OCC speaks out on Minimum Wage
October 9, 2013
BACKGROUNDER.. The Cornwall Chamber was recently made aware of a lobby group, the Workers Action Centre were seeking to have Ontario’s minimum wage increased to $14.00 per hour.
It raised its concerns with the local MPP noting that such an increase would have a substantially negative impact on member businesses and a survey confirmed that fact. One firm reported the last increase to $10.25 forced it reduce sales staff by 40%. Now the Ontario Chamber of Commerce has weighed in on the debate.
At a glance
60% of employers in the retail, hospitality and leisure sectors say that an increase in the minimum wage will hurt their businesses and force them to lay off employees.
Ontario’s minimum wage of $10.25 is above the national average and the highest in the Great Lakes Region.
The minimum wage in Ontario has increased 50% over the last 10 years.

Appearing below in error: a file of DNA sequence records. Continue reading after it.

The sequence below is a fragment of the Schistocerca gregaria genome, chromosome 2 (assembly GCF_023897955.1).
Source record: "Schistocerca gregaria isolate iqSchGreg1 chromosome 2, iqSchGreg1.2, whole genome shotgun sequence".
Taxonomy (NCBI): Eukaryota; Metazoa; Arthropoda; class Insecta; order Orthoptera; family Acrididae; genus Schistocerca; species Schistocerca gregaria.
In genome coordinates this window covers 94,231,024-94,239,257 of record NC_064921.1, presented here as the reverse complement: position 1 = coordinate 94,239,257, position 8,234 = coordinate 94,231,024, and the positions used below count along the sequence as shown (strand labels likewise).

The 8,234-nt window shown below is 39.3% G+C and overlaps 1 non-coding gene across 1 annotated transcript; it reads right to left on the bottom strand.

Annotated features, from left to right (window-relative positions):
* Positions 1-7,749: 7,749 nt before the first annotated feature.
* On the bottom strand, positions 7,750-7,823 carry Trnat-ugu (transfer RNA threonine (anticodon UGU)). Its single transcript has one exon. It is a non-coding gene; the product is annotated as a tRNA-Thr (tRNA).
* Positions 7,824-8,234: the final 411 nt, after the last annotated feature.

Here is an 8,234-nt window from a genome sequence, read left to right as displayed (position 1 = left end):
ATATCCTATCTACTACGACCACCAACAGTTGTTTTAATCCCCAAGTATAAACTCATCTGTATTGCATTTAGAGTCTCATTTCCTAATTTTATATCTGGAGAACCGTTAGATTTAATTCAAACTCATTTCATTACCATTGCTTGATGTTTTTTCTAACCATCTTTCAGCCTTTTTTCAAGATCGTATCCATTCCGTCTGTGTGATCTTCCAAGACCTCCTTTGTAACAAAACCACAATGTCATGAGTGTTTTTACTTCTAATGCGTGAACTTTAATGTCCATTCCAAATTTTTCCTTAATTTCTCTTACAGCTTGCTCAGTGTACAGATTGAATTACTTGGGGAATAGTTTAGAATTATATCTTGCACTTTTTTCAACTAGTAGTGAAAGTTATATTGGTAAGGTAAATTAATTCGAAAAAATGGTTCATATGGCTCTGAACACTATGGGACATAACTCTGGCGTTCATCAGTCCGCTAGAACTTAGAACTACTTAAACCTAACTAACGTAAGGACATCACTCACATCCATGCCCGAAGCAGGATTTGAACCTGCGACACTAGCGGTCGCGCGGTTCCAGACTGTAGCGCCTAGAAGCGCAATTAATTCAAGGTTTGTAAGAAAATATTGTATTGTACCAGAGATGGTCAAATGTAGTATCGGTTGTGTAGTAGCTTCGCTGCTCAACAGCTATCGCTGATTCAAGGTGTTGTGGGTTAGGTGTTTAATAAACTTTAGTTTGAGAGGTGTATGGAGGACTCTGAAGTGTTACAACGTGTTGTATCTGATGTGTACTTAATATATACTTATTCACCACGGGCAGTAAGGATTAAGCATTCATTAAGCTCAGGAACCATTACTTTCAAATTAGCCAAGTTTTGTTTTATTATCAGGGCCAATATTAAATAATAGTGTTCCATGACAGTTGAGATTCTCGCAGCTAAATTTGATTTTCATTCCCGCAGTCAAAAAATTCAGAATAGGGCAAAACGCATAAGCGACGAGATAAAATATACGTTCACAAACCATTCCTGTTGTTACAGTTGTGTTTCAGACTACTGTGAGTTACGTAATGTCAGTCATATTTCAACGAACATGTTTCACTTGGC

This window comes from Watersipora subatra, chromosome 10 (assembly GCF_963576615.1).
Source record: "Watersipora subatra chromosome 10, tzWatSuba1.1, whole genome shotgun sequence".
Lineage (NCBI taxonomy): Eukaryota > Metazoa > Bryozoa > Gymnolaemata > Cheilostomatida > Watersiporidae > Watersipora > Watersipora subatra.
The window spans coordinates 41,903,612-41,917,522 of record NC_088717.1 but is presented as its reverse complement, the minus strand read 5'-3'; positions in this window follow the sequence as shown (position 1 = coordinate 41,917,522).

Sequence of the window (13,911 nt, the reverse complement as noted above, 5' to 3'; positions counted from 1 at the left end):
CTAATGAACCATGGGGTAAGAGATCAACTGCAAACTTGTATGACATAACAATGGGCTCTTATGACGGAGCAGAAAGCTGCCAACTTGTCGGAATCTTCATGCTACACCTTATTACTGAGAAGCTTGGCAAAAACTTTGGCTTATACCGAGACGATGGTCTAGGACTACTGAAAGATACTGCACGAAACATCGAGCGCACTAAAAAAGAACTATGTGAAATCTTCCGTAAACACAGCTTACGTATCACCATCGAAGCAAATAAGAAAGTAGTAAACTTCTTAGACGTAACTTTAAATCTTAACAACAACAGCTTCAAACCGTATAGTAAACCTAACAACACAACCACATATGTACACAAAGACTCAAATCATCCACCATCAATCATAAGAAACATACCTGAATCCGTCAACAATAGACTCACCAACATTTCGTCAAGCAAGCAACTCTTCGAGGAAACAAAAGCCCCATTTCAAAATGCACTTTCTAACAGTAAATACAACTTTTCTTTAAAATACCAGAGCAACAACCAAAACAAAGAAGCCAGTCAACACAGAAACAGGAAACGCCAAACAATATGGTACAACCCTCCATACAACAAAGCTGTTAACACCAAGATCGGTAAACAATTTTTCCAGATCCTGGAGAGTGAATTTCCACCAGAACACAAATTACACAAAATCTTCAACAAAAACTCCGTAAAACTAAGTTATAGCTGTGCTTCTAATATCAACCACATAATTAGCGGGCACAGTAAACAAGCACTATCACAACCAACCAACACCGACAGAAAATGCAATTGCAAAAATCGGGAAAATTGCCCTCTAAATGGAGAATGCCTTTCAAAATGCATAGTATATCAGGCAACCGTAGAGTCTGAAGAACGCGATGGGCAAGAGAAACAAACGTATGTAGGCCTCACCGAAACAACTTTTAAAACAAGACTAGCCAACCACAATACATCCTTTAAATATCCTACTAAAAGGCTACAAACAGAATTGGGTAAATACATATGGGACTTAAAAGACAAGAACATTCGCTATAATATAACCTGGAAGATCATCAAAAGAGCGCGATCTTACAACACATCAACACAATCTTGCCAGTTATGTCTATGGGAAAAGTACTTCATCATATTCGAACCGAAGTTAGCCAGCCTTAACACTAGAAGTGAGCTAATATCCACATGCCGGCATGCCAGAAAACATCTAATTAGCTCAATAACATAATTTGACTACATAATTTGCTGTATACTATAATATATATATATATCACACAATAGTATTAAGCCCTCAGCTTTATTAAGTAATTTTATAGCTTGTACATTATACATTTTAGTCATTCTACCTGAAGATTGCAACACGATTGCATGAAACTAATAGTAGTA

According to the OCC, businesses want the Ontario government to adopt a predictable, transparent, and fair process for determining Ontario’s minimum wage. Its recently published report calls on government to introduce a new process that ties the minimum wage to the Consumer Price Index (CPI). Ontario’s current minimum wage rate is determined by the government on an ad hoc basis and can result in sudden increases that can expose employers to unanticipated increases in the cost of doing business.
“We’ve considered all the options at Ontario’s disposal,” said Allan O’Dette, President & CEO of the OCC. “Tying the minimum wage to the CPI will bring predictability to the process. It will allow businesses to plan for increases in their labour costs and protect the long-term purchasing power of workers earning minimum wage.”
The OCC report is based on extensive consultations and surveys with employers from across Ontario. Its release comes as Ontario’s Minimum Wage Advisory Panel begins its consultations in communities across the province.